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BECOMING AN INSTRUCTOR

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Dear CHA, I am interested in becoming a certified riding instructor specializing with beginners, children and adults. My focus would be to introduce new riders/owners to the horse with concentrations on general care and pleasure riding. I do not wish to train people for hunting, jumping, racing, eventing, etc., just basic pleasure riding. Though I have owned and ridden horses for most of my 37 years, I have not taken formal lessons or competed in any of the common disciplines. I have three older horses (16,18, 20) two of who are excellent school-horse candidates. I have "unofficially" been an instructor for years having given advice, tips, training, and general information to friends and neighbors just beginning with horses. My questions are many, but I'll start with the basics:

1. Does one need recorded experience/training to become certified and instruct?

2. Will a CHA certification help validate my instructor resume?

3. Where, when, and for how much is the certification offered? I'm in SE Tennessee.

4. What other recommendations would you make to someone considering becoming an instructor?

5. What are common rates/tuitions charged and is there any money to be made at this?

6. Are there lots of lawsuits in this profession and how would I manage liability? I would appreciate your advice.

Thanks, Gina

Dear Gina,

Thanks for stating your questions so clearly, and I'll just tackle them one at a time.

1. Does one need recorded experience/training to become certified and instruct? No. Practical experience certainly helps (and it sounds like you have plenty) but there is no requirement that you must document your experience, except if you are applying for certification as a disabilities instructor.

2. Will a CHA certification help validate my instructor resume? CHA certification is recognized nationally be insurance companies, employers and even customers. Since we are the largest and oldest certifying organization (and the only non-profit certifying body), CHA certification is very widely recognized. It certainly lends credibility to your resume and your insurance co. should offer a discount. Certification is a third-party, objective opinion that you are qualified to do what you do.

3. Where, when, and for how much is the certification offered? I'm in SE Tennessee. One of our best sites is near Nashville TN at a place called Sycamore Hills. I believe they are charging about $525 for the clinic, which includes meals and lodging, all books, equipment and horses, and all the certification fees. Clinics are held all over the US and Canada, you can check out what other host sites we have by looking at the website clinic schedule. Some sites offer housing, some do not. All "standard" clinics offer English and Western certification at all four levels and the price includes use of horses and equipment, manuals, certification fees and first calendar year membership. The prices of clinics vary across the country, ranging from $450 to $600.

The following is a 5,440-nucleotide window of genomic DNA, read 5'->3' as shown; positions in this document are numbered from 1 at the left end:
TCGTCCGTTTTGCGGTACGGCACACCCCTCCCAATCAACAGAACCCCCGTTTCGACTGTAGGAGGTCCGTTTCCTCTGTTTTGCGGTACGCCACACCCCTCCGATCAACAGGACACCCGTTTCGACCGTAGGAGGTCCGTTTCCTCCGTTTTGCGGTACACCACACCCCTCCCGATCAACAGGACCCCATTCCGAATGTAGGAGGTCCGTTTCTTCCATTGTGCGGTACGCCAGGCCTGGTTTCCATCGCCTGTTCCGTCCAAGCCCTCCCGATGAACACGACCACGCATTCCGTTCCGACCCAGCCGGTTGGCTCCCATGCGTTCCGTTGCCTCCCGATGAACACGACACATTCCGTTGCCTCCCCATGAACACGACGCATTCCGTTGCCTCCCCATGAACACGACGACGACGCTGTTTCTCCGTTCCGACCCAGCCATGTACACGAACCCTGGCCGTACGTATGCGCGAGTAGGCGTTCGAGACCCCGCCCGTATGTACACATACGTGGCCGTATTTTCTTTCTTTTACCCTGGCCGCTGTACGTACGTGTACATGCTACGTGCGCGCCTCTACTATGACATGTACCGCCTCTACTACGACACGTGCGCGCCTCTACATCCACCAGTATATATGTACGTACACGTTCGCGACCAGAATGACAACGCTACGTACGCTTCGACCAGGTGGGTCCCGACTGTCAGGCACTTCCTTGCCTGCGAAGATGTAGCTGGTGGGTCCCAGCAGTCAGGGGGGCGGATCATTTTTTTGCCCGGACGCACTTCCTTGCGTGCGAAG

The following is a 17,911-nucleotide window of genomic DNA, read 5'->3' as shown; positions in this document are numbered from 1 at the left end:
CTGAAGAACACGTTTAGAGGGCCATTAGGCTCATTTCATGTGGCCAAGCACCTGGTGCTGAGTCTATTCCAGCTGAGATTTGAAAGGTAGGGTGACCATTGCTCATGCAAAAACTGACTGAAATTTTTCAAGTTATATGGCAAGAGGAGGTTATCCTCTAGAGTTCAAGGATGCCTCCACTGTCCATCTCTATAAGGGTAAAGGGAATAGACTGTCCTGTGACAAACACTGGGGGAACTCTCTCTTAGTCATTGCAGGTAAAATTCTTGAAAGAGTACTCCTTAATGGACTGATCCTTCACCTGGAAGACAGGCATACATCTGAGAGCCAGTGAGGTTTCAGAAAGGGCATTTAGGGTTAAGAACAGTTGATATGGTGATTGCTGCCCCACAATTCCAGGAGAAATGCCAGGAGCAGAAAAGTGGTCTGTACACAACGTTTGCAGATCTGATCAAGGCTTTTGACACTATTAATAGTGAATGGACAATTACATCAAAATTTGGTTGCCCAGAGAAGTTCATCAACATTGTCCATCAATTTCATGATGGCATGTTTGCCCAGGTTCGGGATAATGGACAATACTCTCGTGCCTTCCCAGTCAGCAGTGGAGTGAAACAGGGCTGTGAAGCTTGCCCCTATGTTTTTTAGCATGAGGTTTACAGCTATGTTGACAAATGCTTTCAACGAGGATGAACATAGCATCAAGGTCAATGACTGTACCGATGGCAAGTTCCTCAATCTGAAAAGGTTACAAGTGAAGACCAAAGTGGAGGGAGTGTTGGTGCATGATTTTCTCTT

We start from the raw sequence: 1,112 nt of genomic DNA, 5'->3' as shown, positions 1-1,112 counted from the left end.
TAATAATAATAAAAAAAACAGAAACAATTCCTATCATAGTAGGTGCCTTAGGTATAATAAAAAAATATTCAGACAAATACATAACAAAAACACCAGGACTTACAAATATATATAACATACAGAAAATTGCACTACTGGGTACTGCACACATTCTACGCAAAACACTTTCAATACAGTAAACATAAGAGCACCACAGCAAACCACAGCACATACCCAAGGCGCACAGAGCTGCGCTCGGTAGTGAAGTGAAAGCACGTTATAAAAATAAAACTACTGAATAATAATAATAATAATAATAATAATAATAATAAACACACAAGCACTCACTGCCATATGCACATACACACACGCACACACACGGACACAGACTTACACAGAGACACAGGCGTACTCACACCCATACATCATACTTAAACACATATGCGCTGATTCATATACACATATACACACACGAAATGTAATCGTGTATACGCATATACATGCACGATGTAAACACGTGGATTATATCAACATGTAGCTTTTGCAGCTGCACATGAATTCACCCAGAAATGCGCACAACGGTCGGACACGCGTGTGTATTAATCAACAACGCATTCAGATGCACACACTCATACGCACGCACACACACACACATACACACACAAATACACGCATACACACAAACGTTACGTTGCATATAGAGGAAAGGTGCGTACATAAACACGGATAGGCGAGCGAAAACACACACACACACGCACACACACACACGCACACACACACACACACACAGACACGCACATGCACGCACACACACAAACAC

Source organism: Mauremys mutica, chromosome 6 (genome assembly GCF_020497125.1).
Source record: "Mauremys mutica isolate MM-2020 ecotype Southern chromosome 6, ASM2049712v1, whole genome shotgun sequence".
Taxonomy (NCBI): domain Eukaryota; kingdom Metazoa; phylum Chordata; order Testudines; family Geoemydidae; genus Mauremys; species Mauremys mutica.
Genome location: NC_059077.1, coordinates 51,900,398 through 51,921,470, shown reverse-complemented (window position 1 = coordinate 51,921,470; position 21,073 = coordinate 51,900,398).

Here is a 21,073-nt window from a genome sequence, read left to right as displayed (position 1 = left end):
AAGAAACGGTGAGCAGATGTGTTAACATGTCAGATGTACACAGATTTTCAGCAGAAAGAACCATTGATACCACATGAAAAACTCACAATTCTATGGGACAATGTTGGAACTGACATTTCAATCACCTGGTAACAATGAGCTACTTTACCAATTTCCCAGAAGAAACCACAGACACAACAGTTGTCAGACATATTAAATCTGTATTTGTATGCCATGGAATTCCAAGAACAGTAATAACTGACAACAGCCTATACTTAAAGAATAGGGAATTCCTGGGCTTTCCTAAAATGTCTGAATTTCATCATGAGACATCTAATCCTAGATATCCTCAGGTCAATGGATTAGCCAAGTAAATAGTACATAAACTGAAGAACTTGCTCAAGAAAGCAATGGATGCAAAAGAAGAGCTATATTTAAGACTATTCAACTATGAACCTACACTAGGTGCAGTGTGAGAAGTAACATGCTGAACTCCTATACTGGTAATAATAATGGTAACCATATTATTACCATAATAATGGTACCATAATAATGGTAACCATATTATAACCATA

4. What other recommendations would you make to someone considering becoming an instructor? It sounds like you have everything in place. Certification will certainly give you the credibility and confidence you need to plunge ahead. Look into liability insurance. The type of insurance you can get will vary with whether or not you own the facility. If you look in the back of just about any horse magazine, you can find information on insurance. You will minimally need Commercial Equine Liability. You'll also want to make sure your facility is up to standards in terms of arena size and construction, policies and procedures and horse records. CHA's Standards for Group Riding Programs outlines recommended safety standards for group riding programs.

5. What are common rates/tuitions charged and is there any money to be made at this? Do you mean what an instructor charges for lessons? That varies greatly with locale and the ability of the instructor. An average rate would be $25 for a lesson, maybe a little less for group lessons. There is lots of opportunity in this industry right now. The horse industry is very healthy and growing. Many fine facilities are looking for qualified and certified instructors and program managers.

6. Are there lots of lawsuits in this profession and how would I manage liability? Yes, hence the comments on insurance above. However, I used to just think I was lucky, but I now know that knowledge, experience and careful planning helps avoid incidents. I know of many large operations that rarely have even minor incidents, while some small operations have had terrible accidents. To a degree, it is a high-risk sport, but good safety awareness helps more than people realize. That is what CHA is all about. The state you live in may or may not have statutes that reduce the liability in the equine business. Attending a CHA clinic will provide you with more information on risk reduction and safety awareness. A knowledgeable, experienced and conscientious professional incurs much less risk. In short, there is lots of opportunity in this business, but lots of risk too. You won't get rich but you may be able to pay for a more enjoyable lifestyle. Good luck to you and I can tell already that you will be successful by the way you are thinking things through.